We haven’t found many examples in Peru of truly modern public libraries. We’ve visited some good public libraries to which it’s clear librarians and supporters have dedicated their lives, and which serve as valuable community resources. But the 21st century concept of a public library as a community meeting and information point doesn’t seem to exist yet in Peru. We were wondering whether the idea to take Peru’s libraries in that direction had yet surfaced in the country.
Today, we found out it has. In a visit to the National Library of Peru, we met Irma Lopez, the technical director of the country’s public library system. She described the project she is getting started on in four underserved regions around the country — Ica, Huancavelica, Apulina, and Jumin. She dreams of using technology to bring Peru’s public libraries into the 21-st century — by equipping libraries with computers and training librarians in new methods to assess and meet community information needs. She wants to create a replicable model that establishes a place where people can learn about the information that’s available and how to apply it to improve their lives.
She understands that one of the biggest obstacles to consistent standards in public libraries is the fact that librarians are frequently replaced by new mayors when they take office, thereby discarding years of experience and training. Because the switch happens often, the position of a public librarian is not considered a career, and so it’s difficult to attract qualified people. For this pilot project, Irma is ensuring mayors sign an agreement to de-politicize the librarian position. The National Library will invest in training librarians, but the intention is for that investment to persist, regardless of who occupies the town hall. Municipalities will fund computers and internet connections.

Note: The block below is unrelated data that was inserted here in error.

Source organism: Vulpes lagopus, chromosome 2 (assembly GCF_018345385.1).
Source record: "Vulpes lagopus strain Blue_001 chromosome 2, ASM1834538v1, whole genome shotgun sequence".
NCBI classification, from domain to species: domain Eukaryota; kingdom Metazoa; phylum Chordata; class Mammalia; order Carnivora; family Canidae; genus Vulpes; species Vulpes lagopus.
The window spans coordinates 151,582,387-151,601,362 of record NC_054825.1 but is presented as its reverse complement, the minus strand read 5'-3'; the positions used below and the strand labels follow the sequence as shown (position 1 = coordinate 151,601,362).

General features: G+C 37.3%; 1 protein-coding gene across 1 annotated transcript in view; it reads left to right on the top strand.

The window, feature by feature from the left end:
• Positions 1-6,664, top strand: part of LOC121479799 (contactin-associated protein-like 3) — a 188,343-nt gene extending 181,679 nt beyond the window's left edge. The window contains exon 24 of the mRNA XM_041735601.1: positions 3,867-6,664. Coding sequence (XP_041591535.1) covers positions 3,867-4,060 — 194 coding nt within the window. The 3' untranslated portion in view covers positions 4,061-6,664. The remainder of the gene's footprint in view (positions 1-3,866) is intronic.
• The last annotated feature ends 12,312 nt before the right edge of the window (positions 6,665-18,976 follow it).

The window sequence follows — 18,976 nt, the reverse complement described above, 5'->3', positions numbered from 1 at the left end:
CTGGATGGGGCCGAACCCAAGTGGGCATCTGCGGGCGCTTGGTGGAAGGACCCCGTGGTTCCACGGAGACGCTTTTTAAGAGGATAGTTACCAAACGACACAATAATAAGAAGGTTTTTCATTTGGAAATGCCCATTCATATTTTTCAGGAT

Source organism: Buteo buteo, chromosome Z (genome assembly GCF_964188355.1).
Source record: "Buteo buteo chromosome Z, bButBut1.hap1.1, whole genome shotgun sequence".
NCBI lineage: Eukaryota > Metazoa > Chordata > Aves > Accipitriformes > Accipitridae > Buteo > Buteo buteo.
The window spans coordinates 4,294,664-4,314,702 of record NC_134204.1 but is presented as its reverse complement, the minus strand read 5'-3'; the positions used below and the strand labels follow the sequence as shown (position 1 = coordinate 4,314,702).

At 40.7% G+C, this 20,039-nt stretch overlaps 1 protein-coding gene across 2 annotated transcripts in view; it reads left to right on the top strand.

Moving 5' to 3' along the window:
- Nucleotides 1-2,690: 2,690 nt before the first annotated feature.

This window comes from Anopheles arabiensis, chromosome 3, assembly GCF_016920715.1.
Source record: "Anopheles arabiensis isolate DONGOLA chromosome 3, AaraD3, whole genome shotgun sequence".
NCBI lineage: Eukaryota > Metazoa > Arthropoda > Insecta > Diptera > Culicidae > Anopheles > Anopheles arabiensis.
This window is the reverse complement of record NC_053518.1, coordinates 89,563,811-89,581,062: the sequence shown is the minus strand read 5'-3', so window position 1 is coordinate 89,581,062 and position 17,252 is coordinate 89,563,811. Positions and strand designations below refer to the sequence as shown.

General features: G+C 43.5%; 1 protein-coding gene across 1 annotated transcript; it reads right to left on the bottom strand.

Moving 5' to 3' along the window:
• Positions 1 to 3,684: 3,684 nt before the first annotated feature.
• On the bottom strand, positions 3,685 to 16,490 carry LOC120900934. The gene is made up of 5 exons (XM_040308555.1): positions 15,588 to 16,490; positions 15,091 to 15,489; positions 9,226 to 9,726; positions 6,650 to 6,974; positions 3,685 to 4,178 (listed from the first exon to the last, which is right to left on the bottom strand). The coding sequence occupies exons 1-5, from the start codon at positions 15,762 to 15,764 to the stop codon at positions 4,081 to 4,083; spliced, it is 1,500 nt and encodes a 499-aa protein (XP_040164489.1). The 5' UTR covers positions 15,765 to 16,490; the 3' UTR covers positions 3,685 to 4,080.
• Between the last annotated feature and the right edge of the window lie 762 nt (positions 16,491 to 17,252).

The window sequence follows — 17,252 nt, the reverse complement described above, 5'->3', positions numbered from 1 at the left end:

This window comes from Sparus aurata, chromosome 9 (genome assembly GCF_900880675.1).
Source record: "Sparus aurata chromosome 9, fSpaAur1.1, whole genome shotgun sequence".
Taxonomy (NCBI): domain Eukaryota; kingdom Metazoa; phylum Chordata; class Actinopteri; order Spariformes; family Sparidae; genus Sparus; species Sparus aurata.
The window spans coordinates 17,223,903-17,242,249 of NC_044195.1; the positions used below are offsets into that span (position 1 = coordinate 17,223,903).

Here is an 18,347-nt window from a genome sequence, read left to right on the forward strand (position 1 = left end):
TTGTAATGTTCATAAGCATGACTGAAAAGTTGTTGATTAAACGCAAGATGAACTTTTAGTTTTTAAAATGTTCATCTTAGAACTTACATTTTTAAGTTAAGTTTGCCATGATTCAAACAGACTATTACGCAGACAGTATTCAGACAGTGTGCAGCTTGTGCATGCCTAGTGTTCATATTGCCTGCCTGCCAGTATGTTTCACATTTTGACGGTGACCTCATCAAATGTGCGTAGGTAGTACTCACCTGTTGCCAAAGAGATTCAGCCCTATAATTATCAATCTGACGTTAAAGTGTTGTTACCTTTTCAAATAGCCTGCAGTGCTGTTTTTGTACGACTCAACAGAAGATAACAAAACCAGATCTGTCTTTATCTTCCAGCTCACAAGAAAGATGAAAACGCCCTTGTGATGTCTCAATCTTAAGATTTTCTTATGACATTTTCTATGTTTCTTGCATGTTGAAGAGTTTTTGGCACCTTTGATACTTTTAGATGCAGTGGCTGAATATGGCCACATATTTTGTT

These types of initiatives are exactly what we’re looking to identify and bring together as part of Beyond Access. The project Irma is launching is a step in the right direction for Peru’s libraries and its citizen engagement and development initiatives. But there’s also a lot that Peru can gain from previous experiences around the world on similar initiatives — many represented within the Beyond Access coalition. We can offer project design guidance, consensus-building methodology, community assessment tools, training modules, impact assessment tools — all so that Irma doesn’t have to reinvent the wheel. Later, it’s the leaders of these kinds of projects we want to bring together in Washington for the conference this fall. After a week of meeting people from different sectors who all — mostly unintentionally — were expressing the need for a modern public library system in Peru, it was refreshing to meet someone who is working on making that a reality.